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pasta with broccoli, sausage, and roasted red peppers

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Wow, New Years Resolutions are seriously unpopular this year. While I understand that January 1st isn’t a magical date where you get to start over with a clean slate, and it isn’t the only day of the year where you’re allowed to resolve to better yourself, I do think that it’s a good date to start thinking about new goals. For one thing, there is something to having a fresh new year to focus on. For another, it’s the official end of the holiday season, during which it can be difficult to focus on new goals because of travel and parties and other things that disrupt normal routines.

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This isn’t to say that I’ve always been a hard-core New Year’s resolver. I don’t usually bother, and last year I kept it very simple with the intention to start flossing regularly. This year, however, I have a categorized list of goals. 2008 wasn’t my best year, and I’m eager to make up for it in 2009.

One of my resolutions is actually to cook less, or at least to be more reasonable about cooking, by focusing on quick weeknight meals and making enough for leftovers. This pasta fits in perfectly with that mindset, because it can be made in the time it takes to boil water and cook pasta and uses only a few ingredients.

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There’s nothing complicated about this recipe. Brown some sausage, stir in garlic and roasted red pepper, and then add broccoli with some water to help it cook. Mix all that with pasta, add some cheese, and there’s dinner – you have starch, protein, and vegetables, all in one very easy recipe. And there’s the added bonus that both broccoli and garlic are even more nutritious than your average vegetable.

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The recipe recommends orechiette (an ear-shaped pasta), but I don’t generally get hung up on pasta shapes. My favorite brand of pasta doesn’t come in orechiette, so I tend to use whatever short tubularish pasta I happen to have. Also, this time I used Cento jarred roasted red peppers, and I hated them. They were so soft and slimy. Cooks Illustrated recommends them, so I don’t know if I got a bag batch or I’m a bad judge of roasted red peppers or what. Since roasting my own peppers complicates this simple meal, I might just sauté some fresh red peppers with the sausage in the future.

I find that I often like recipes with quite a bit less pasta than the original version calls for, and this recipe is no exception. I reduced the pasta to 12 ounces, plus I wouldn’t have minded more sausage and red peppers. Either way you prefer it, this meal is quick, tasty, and healthy.

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One year ago: Pad Thai – one of my favorite meals

Orecchiette with Broccoli, Sausage, and Roasted Peppers (from Cooks Illustrated)

Serves 4 to 6 as a main dish

CI note: In this recipe, begin cooking the broccoli immediately after putting the pasta into boiling water. When cut into small pieces, the broccoli takes only a few minutes to cook through.

Bridget note: I reduce the pasta to 12 ounces (¾ pound), and I’ll probably add more peppers in the future. More sausage couldn’t hurt either.

table salt
1 pound orecchiette
4 ounces sweet Italian sausage, casing removed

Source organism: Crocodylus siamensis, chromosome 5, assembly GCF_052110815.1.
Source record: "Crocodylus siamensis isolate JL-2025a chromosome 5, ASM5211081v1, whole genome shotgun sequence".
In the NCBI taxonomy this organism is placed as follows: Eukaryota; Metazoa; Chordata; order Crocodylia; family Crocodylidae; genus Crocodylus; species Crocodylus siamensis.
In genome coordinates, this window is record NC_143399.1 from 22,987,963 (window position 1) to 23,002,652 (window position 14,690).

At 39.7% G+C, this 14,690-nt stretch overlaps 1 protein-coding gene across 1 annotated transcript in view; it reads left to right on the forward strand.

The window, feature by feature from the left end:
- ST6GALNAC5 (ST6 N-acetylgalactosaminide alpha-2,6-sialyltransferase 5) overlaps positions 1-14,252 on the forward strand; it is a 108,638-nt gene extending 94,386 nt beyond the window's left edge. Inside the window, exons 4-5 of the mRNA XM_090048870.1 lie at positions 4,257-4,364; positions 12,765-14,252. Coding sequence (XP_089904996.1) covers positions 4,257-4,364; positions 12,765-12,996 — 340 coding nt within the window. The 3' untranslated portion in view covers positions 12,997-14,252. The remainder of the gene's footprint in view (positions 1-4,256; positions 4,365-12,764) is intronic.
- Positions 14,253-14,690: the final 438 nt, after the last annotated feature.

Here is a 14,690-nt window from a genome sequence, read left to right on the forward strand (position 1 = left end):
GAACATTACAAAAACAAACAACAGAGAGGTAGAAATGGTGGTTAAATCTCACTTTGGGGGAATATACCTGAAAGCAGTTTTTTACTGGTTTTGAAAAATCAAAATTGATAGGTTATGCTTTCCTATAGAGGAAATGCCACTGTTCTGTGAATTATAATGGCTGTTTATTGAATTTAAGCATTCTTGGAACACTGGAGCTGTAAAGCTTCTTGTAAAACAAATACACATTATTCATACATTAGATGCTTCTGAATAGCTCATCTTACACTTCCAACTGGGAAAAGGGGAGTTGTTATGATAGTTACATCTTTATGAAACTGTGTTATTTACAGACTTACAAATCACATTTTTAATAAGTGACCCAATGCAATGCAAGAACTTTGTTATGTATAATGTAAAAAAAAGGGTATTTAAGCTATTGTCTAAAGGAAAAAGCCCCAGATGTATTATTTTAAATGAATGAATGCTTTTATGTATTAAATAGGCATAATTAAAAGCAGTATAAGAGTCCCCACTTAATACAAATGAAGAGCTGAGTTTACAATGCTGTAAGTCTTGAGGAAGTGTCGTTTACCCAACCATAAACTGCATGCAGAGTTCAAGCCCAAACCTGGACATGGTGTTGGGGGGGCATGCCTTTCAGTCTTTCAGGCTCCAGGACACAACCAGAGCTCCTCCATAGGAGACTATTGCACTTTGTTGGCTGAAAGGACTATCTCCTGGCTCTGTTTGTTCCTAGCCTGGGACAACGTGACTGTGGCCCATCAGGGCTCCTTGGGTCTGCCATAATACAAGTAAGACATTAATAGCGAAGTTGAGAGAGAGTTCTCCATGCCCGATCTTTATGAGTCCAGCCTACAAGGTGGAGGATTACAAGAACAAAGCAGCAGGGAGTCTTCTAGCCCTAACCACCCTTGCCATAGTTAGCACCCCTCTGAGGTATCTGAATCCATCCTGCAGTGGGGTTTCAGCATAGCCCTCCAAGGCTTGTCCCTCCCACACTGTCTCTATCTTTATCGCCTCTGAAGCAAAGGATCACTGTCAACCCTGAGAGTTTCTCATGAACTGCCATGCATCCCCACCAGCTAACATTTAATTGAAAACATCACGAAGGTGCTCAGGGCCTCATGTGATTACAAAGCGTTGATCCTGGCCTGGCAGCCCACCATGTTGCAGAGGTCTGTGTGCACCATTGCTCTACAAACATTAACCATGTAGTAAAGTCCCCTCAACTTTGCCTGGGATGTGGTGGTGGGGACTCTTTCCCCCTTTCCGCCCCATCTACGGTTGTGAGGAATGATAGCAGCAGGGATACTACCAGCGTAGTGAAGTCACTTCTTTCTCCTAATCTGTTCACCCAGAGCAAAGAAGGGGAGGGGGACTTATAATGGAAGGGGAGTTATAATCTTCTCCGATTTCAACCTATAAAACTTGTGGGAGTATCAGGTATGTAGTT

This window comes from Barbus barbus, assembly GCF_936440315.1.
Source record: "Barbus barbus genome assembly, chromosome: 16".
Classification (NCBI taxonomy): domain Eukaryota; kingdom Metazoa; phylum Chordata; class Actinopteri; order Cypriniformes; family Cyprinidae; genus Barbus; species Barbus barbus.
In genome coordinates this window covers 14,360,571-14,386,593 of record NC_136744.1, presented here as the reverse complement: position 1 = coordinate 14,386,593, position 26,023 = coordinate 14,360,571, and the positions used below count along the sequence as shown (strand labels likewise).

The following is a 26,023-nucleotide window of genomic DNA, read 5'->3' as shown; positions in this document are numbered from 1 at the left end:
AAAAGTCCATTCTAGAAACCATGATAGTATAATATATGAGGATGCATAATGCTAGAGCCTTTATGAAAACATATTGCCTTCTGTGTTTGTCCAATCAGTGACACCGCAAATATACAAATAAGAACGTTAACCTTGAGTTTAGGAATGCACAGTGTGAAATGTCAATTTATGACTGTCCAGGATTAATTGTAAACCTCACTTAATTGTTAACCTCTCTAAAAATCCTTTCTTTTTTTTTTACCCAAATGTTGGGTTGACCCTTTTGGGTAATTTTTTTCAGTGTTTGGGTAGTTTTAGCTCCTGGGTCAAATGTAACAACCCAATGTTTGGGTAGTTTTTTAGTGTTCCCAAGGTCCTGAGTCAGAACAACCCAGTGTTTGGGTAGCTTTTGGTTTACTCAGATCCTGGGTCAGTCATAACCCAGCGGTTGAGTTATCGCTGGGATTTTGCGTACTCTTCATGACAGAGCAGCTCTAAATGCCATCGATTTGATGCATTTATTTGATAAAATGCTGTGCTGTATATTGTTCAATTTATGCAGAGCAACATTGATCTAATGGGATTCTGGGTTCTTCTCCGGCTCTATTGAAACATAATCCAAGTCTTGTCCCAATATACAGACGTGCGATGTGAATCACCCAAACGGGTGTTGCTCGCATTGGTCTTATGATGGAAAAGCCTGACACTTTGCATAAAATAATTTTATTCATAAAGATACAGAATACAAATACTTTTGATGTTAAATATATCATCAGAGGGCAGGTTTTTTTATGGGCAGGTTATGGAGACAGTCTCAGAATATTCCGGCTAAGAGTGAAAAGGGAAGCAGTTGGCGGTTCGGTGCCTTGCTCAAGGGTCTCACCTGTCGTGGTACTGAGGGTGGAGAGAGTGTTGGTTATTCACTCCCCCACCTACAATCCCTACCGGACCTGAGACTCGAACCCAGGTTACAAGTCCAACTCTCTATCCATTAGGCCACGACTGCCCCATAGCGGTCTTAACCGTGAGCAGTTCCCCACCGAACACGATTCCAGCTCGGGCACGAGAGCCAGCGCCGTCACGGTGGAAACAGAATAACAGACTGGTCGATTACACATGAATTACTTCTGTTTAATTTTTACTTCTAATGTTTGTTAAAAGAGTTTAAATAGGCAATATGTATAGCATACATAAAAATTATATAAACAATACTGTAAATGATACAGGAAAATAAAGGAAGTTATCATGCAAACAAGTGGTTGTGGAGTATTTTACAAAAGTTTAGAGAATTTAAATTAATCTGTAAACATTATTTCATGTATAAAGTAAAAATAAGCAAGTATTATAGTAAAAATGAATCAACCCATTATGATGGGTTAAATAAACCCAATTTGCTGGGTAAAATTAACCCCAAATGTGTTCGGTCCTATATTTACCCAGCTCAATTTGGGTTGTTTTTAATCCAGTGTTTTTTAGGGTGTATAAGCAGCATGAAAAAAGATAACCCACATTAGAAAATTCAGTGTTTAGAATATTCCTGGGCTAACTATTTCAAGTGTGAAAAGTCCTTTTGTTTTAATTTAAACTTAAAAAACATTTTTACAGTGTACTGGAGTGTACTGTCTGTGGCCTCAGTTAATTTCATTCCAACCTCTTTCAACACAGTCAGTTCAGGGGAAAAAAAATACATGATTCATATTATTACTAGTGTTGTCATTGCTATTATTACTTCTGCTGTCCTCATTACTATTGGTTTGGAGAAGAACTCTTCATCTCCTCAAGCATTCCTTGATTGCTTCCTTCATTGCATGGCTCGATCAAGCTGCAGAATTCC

9 medium cloves garlic, pressed through garlic press or minced (3 tablespoons)
1 cup roasted red peppers (8 ounces), cut into ½-inch squares
½ teaspoon ground black pepper
2 pounds broccoli, florets cut into bite-sized 1-inch pieces, stalks peeled, halved lengthwise, and cut into ¼-inch thick pieces
1 tablespoon extra-virgin olive oil
1 cup grated Pecorino Romano cheese (2 ounces)

1. Bring 4 quarts water to rolling boil, covered, in stockpot. Add 1 tablespoon salt and pasta, stir to separate, and cook until al dente. Drain and return to stockpot.

2. While pasta is cooking, cook sausage in 12-inch nonstick skillet over medium-high heat, breaking it into small pieces with spoon, until browned, about 5 minutes. Stir in garlic, roasted peppers, ½ teaspoon salt, and pepper; cook, stirring constantly, until fragrant, about 2 minutes. Increase heat to high; add broccoli and ½ cup water, then cover and cook until broccoli begins to turn bright green, 1 to 2 minutes. Uncover and cook, stirring frequently, until water has evaporated and broccoli is tender, 3 to 5 minutes longer. Add broccoli mixture, oil, and cheese to pasta in stockpot; toss to combine. Serve immediately.

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pumpkin ravioli

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I didn’t start making fall foods, including anything with pumpkin, until October, but now I can’t seem to get enough. I’m pumpkin crazy. In the last few weeks, I’ve made pumpkin pancakes (several times), pumpkin cheesecake, pumpkin whoopee pies, pumpkin black bean soup, and pumpkin ravioli, plus a bunch of stuff with other types of squash. And I want more cheesecake, and I wouldn’t mind more pumpkin ravioli. Or pancakes. Oh, and I haven’t had pie yet… And doesn’t this and this and this look good?  (Ack, and another one, updated while I was writing this!)

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Making ravioli is one of the most fun (and work-intensive) aspects of having a pasta roller. The first couple ravioli recipes I made had fairly standard cheese fillings, but what’s the point of going through all the effort for homemade ravioli when I could buy almost the same thing at the grocery store? Pumpkin filling makes far more sense.